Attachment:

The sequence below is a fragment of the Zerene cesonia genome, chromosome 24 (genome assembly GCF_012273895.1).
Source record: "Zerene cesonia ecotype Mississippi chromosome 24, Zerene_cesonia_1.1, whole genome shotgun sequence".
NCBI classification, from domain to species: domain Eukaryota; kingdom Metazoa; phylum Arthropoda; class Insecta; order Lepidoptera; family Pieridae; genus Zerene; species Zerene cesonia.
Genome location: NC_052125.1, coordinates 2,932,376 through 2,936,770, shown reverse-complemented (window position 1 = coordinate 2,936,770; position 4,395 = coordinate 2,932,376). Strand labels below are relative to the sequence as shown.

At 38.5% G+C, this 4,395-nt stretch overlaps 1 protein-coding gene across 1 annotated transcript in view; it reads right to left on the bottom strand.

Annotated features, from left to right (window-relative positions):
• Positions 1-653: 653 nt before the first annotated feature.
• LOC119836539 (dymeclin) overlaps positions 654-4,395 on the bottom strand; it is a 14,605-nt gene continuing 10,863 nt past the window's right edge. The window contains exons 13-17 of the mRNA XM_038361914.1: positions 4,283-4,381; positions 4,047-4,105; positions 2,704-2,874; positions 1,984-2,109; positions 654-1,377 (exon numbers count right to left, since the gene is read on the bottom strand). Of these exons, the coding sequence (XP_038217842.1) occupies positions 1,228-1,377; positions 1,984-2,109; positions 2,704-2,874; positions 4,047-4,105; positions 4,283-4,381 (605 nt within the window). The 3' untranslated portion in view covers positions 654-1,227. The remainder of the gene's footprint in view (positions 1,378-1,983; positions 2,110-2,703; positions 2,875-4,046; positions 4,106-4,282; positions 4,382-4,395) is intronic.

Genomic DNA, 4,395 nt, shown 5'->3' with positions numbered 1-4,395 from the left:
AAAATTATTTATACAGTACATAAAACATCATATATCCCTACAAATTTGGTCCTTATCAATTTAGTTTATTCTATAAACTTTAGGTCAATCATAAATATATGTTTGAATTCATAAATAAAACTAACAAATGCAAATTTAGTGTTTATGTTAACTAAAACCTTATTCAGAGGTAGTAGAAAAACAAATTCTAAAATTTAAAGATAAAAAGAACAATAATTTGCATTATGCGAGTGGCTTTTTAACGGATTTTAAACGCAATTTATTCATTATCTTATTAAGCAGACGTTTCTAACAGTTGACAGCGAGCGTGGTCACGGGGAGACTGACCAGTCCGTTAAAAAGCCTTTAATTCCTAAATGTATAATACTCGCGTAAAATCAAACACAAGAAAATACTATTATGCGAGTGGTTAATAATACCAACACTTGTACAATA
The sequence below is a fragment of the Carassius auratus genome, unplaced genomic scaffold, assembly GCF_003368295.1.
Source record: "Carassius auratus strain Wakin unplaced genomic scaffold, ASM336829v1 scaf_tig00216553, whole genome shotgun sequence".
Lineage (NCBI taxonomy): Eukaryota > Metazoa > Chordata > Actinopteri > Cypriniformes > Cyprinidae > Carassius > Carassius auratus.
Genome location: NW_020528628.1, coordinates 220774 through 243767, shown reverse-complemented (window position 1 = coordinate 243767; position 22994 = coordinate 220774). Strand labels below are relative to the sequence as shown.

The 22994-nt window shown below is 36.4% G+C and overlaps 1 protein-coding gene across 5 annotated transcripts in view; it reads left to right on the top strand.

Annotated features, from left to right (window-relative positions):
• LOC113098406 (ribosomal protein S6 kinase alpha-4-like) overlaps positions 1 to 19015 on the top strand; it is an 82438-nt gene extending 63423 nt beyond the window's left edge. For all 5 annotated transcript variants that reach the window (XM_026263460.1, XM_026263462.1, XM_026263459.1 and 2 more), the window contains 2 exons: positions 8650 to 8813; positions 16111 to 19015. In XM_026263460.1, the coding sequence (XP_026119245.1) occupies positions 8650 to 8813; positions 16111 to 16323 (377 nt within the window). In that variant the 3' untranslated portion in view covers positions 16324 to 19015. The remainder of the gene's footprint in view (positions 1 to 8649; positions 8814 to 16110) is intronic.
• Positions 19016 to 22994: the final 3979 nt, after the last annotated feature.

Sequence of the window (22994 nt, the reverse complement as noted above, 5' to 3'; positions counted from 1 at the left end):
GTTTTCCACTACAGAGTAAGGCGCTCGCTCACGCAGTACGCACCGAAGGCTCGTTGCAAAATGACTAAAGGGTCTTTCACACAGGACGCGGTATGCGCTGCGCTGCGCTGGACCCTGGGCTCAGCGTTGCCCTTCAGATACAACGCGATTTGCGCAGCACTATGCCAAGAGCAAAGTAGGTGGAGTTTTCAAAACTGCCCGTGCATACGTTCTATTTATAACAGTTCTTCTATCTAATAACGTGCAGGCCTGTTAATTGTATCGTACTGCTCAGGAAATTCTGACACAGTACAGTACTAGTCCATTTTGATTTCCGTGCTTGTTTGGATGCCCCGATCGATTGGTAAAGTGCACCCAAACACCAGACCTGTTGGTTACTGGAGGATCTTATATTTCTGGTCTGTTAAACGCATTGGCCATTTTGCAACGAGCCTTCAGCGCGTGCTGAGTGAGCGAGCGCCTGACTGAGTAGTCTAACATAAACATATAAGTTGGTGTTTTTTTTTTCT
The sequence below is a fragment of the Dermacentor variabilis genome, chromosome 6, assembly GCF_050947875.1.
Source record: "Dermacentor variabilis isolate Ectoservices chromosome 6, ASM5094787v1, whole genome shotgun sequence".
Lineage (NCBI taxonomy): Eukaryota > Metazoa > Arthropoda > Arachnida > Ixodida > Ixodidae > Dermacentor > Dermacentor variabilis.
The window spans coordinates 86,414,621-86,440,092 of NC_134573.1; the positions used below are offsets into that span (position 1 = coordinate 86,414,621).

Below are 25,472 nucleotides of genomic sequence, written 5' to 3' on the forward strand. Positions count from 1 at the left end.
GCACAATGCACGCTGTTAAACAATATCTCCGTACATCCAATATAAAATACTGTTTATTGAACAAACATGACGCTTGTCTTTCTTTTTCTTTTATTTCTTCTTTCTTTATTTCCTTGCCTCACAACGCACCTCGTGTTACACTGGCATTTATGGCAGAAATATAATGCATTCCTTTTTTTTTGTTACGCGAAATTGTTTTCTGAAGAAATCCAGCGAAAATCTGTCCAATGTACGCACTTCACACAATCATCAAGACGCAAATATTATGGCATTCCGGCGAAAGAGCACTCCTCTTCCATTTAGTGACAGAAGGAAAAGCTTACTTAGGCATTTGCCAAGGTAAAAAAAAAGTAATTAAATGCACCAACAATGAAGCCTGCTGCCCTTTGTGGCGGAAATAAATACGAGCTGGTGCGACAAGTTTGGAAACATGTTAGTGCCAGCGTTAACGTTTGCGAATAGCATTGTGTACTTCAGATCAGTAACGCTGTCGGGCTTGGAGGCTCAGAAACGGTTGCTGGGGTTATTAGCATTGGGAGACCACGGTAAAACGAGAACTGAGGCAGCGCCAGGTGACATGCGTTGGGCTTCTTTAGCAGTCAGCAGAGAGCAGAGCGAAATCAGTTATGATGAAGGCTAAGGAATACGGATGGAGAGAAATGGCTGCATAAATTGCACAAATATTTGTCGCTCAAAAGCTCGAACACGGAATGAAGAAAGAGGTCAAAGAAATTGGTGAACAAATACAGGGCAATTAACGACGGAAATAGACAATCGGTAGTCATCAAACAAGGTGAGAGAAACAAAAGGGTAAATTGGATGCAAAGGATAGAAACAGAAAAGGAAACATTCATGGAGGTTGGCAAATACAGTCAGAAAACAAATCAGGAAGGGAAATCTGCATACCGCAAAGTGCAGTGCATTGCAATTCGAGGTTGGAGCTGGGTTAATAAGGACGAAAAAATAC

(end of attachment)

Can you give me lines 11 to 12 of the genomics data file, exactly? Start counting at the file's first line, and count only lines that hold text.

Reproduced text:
The sequence below is a fragment of the Carassius auratus genome, unplaced genomic scaffold, assembly GCF_003368295.1.
Source record: "Carassius auratus strain Wakin unplaced genomic scaffold, ASM336829v1 scaf_tig00216553, whole genome shotgun sequence".